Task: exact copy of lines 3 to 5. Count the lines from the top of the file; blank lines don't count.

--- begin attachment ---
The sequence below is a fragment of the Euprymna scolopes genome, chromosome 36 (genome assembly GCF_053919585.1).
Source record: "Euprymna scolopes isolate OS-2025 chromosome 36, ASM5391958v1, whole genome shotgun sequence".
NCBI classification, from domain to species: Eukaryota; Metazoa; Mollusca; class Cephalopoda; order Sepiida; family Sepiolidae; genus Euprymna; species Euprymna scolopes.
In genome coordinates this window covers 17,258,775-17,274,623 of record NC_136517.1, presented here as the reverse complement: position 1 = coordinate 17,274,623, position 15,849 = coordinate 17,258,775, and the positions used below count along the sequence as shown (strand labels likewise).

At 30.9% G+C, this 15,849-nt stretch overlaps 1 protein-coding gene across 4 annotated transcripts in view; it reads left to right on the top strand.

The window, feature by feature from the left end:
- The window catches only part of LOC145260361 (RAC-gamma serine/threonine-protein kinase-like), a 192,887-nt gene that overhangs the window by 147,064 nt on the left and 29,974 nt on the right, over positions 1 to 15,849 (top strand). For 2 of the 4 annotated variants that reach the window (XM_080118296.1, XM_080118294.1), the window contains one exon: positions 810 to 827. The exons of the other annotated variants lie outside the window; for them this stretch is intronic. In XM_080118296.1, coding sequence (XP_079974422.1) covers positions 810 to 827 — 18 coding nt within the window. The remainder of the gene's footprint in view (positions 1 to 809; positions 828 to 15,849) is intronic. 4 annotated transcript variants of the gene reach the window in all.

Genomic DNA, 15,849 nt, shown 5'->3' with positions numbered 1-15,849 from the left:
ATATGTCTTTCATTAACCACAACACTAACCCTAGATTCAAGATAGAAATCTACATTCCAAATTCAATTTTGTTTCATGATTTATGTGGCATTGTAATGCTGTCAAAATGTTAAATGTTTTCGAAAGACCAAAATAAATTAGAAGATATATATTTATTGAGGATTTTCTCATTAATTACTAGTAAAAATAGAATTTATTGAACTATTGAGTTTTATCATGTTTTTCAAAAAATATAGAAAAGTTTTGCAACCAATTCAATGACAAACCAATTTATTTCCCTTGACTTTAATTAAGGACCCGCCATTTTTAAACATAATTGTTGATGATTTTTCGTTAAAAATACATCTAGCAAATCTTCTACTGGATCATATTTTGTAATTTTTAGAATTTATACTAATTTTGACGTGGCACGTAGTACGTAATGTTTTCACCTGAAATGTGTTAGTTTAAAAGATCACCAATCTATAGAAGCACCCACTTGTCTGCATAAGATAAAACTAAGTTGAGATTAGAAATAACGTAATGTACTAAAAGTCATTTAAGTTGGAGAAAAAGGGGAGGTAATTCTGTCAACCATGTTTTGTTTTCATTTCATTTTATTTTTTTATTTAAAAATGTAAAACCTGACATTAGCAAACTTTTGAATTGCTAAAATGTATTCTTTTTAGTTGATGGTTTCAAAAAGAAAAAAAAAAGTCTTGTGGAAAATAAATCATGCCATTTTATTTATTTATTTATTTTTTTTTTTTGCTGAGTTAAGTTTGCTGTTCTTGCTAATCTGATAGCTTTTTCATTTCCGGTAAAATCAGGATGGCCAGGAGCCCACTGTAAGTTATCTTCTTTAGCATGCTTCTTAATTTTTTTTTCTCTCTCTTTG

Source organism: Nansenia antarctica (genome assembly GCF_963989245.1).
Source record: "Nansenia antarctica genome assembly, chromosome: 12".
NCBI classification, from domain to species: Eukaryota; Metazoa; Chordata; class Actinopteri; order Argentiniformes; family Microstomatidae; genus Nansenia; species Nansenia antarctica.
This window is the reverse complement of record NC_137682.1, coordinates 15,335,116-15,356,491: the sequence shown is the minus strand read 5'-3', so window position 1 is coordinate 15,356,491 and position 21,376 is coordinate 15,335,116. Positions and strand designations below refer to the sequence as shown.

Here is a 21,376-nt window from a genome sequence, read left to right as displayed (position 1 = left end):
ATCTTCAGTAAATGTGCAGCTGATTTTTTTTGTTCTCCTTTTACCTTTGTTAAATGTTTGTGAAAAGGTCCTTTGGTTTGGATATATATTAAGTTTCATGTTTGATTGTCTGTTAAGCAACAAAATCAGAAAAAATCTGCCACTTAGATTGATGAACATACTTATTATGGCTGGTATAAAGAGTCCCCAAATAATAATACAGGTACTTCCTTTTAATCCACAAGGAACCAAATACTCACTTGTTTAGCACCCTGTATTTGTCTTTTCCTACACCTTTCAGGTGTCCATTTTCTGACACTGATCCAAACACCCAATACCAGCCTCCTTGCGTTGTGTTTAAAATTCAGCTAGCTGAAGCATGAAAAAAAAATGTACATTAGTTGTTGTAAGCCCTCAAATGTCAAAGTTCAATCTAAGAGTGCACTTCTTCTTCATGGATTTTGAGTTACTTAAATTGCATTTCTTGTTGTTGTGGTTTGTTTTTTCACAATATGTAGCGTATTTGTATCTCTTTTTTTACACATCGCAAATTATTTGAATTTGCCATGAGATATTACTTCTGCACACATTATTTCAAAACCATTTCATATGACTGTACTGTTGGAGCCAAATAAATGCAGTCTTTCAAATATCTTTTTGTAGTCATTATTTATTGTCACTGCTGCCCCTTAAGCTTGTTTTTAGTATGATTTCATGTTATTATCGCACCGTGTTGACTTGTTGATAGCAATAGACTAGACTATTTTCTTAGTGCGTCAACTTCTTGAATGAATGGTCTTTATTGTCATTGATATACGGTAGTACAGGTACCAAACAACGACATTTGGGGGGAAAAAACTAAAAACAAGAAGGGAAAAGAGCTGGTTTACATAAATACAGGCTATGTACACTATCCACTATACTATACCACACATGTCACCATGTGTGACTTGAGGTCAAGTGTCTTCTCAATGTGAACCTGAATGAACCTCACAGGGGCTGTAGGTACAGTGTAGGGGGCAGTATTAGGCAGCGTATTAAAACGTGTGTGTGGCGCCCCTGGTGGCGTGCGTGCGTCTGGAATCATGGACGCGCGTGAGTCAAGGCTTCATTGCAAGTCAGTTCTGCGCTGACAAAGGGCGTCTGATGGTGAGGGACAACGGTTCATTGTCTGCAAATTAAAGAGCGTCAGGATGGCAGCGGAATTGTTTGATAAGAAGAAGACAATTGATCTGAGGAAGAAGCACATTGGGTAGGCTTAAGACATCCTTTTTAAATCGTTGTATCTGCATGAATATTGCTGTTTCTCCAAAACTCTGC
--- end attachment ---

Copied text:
NCBI classification, from domain to species: Eukaryota; Metazoa; Mollusca; class Cephalopoda; order Sepiida; family Sepiolidae; genus Euprymna; species Euprymna scolopes.
In genome coordinates this window covers 17,258,775-17,274,623 of record NC_136517.1, presented here as the reverse complement: position 1 = coordinate 17,274,623, position 15,849 = coordinate 17,258,775, and the positions used below count along the sequence as shown (strand labels likewise).

At 30.9% G+C, this 15,849-nt stretch overlaps 1 protein-coding gene across 4 annotated transcripts in view; it reads left to right on the top strand.